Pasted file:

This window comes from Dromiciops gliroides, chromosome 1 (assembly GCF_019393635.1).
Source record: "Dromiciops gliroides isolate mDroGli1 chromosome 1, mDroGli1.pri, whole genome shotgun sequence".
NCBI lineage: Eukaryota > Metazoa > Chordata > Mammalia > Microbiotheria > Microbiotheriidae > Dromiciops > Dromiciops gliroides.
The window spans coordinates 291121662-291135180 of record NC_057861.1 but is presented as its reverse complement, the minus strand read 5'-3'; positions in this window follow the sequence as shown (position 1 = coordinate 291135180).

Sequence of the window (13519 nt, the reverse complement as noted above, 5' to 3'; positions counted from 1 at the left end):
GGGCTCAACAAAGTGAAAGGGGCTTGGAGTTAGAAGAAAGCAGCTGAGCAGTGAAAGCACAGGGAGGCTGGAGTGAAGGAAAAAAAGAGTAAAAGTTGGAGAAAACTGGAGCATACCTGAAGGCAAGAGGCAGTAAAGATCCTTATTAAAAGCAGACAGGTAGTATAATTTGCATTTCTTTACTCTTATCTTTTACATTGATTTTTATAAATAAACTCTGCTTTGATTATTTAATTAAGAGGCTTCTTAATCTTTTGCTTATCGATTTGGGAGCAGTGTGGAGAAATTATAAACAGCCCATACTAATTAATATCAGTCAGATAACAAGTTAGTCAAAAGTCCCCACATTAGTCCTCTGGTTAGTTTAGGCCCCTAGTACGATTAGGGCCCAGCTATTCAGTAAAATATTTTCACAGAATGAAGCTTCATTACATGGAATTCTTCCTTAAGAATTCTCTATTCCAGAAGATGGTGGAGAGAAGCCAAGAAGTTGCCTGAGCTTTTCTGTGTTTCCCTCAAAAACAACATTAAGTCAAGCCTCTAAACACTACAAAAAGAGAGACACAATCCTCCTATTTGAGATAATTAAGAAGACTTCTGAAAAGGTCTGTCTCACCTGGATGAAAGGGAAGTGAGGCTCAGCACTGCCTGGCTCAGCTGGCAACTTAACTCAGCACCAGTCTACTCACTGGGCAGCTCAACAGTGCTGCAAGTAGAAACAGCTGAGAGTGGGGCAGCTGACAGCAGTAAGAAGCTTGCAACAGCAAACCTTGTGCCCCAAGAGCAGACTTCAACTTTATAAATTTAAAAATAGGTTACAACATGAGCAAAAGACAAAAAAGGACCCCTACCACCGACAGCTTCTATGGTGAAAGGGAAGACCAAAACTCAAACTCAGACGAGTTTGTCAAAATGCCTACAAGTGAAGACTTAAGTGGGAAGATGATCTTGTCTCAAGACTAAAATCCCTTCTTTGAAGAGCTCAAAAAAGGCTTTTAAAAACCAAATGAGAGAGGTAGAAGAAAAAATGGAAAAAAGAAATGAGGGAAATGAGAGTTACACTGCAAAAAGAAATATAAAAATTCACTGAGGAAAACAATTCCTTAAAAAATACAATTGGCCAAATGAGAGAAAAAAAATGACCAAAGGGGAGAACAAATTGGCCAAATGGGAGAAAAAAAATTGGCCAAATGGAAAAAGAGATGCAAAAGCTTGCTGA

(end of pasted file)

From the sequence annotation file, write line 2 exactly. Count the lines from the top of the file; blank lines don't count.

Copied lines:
Source record: "Dromiciops gliroides isolate mDroGli1 chromosome 1, mDroGli1.pri, whole genome shotgun sequence".